B) The circuit court's order is unconstitutional because it requires a determination of punitive damages prior to any finding of actual liability against any defendant.
            
            In its order, the circuit court bifurcated “liability and punitive damages” from “medical monitoring and class certification.” Phase One therefore excludes key components of liability, such as actual causation and all factors of Bower v. Westinghouse Electric Corp., 206 W. Va. 133, 139, 522 S.E.2d 424 (1999), necessary to determine the appropriateness of medical monitoring, and mandates a determination of punitive damages ahead of any liability finding. I believe this procedure is constitutionally flawed, particularly in light of the United States Supreme Court's recent decision in Williams. Punitive damages must “bear a reasonable relationship to the harm that is likely to occur from the defendant's conduct as well as to the harm that actually has occurred,” and can be awarded only if a defendant is liable to a plaintiff. Syl. Pts. 1 and 3, in part, Garnes v. Fleming Landfill, Inc. , 186 W. Va. 656, 413 S.E.2d 897 (1991). As stated above, I believe that the instant litigation is an entirely different case from other medical monitoring cases previously considered by this Court. Because this case is the first class-action that seeks only medical-monitoring damages, and not compensatory damages, it presents issues of first impression never squarely addressed by this court. Accordingly, I am not convinced that it is appropriate, as it was in In re Tobacco Litigiation to permit an assessment of punitive damages prior to making a finding of liability in the instant action.

               C) Punitive damages are not appropriate in an equitable medical monitoring class action.

            I also believe that the circuit court has exceeded its authority by permitting the respondents to proceed with a punitive damages claim in this matter. Our Court has defined the “injury” claimed by medical monitoring plaintiffs as a “significantly increased risk of contracting a particular disease.” See State ex rel. Chemtall v. Madden, 216 W. Va. 443, 455, 607 S.E.2d 772, 784 (2004) (emphasis added). A plaintiff is not required to show that a particular disease is certain or even likely to occur as a result of exposure. “All that must be demonstrated is that the plaintiff has a significantly increased risk of contracting a particular disease relative to what would be the case in the absence of exposure, and '[n]o particular level of quantification is necessary to satisfy this requirement.'” Bower, 206 W. Va. at 142, 522 S.E.2d at 433. Our Court has long recognized that a plaintiff may not recover punitive damages in the absence of actual harm and recovery of compensatory damages. See Garnes, 186 W. Va. at 667 & Syl. Pt. 1. Because the respondents have not asserted personal injury claims, as they have not suffered any actual, present physical injuries from their alleged exposure to petitioners' products, punitive damages simply should not be available in this case.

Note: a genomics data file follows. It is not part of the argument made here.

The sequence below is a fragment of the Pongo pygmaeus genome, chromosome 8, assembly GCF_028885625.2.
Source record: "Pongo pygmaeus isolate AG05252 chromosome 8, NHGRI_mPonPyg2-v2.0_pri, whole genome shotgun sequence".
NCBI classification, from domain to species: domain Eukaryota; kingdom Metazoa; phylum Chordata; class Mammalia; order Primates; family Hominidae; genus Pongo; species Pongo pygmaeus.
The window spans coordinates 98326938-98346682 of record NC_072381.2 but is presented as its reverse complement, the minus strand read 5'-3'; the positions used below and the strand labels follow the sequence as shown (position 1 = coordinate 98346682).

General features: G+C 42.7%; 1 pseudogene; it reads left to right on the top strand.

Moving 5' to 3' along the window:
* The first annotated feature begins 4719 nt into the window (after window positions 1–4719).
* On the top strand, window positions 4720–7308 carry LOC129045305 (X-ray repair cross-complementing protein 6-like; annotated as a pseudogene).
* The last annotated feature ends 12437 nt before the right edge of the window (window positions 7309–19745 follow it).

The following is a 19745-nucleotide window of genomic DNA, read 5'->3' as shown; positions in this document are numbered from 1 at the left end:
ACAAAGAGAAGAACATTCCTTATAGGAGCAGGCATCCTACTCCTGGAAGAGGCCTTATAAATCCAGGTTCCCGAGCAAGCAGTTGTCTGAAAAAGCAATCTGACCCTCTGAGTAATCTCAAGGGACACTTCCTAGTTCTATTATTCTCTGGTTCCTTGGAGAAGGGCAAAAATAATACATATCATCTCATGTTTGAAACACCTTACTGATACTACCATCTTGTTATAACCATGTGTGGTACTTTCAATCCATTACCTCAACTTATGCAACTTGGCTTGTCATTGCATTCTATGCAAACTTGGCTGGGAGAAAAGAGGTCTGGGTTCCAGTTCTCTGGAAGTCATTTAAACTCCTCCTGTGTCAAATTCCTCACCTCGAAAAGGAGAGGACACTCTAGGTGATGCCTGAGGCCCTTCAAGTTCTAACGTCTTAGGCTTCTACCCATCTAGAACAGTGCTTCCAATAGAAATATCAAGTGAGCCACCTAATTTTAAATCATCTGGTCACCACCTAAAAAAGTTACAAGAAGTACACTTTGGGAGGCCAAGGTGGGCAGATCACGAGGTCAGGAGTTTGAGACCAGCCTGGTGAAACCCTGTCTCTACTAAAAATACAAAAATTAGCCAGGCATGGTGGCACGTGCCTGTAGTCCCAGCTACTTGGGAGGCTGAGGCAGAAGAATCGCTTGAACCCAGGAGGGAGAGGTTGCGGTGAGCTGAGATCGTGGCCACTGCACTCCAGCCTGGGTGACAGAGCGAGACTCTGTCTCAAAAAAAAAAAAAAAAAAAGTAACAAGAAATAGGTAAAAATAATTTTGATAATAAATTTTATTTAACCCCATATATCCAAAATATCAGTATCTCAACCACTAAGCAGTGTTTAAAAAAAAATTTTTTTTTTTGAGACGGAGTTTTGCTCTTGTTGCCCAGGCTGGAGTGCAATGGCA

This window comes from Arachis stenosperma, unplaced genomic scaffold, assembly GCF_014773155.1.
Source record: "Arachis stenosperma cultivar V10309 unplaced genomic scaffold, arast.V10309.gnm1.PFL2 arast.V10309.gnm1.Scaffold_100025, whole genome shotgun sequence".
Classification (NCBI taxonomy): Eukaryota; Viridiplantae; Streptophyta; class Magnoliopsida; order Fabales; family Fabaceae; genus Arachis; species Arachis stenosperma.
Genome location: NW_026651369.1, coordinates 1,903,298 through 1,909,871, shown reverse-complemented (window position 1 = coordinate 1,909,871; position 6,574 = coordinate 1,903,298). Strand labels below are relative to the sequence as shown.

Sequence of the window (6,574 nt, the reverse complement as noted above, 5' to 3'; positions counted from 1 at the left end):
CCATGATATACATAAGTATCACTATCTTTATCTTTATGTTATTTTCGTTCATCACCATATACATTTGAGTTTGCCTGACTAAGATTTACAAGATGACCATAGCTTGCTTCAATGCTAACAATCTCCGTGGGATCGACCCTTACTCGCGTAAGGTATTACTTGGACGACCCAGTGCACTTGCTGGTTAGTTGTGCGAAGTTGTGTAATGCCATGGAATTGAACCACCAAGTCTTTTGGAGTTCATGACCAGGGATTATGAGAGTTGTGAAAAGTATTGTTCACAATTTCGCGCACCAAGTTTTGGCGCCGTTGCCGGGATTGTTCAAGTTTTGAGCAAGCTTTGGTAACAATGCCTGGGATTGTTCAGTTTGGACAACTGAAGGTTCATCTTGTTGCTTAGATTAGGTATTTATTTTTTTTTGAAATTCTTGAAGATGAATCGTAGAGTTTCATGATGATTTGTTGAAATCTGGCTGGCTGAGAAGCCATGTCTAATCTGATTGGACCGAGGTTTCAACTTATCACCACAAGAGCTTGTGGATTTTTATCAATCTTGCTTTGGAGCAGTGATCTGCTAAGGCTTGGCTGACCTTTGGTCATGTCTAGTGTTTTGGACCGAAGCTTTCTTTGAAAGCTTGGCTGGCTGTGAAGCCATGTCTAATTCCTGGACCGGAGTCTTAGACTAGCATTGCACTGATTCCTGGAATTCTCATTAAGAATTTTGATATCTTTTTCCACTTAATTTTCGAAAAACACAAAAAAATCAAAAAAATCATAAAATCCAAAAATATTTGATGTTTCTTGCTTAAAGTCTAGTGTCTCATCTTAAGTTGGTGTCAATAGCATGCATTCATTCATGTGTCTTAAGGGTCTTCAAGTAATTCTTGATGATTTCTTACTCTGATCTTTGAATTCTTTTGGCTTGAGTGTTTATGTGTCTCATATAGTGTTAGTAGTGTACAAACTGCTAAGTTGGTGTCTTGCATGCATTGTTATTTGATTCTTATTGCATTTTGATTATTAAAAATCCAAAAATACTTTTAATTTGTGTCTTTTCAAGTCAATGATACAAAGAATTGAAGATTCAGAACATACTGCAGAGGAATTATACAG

Furthermore, the Due Process Clause requires a jury to measure the entitlement to punitive damages by the amount of harm suffered by the respondents, and prohibits “grossly excessive or arbitrary punishments.” State Farm Mut. Auto Ins. Co. v. Campbell, 538 U.S. 408, 416, 123 S.Ct. 1513, 155 L.Ed.2d 585 (2003). A proper measure of punitive damages begins with a determination of the proportionality between compensatory damages and punitive damages. Id., 538 U.S. at 418. Any award of punitive damages in this class action will be completely arbitrary because there are no actual compensatory damages on which to base a multiplier. This Court has never before permitted a phase one trial of partial liability plus punitive damages entitlement and multiplier to occur in an uncertified, medical- monitoring class action in which no personal injury claims have ever been brought. To permit punitive damages in a case of this nature is to create a landslide on the existing slippery slope of our traditional injury-based tort law.
      
                       2)         The Circuit Court Committed Clear Error Because the Trial Plan Order Fails to Address Material Differences Between West Virginia and Pennsylvania Law.

            Finally, it is my opinion that the material differences between our law and Pennsylvania's law make the circuit court's trial plan simply unworkable. Rule 23(a)(3) of the West Virginia Rules of Civil Procedure requires that the “claims or defenses of the representative parties [be] typical of the claims or defenses of the class.” A representative party's claim or defense is typical if it arises from the same event or practice or course of conduct that gives rise to the claims of other class members, and if his or her claims are based on the same legal theory. State ex rel Chemtall v. Madden, 216 W. Va. 443, 455, 607 S.E.2d 772, 784 (2004). In Chemtall I, this Court stated that: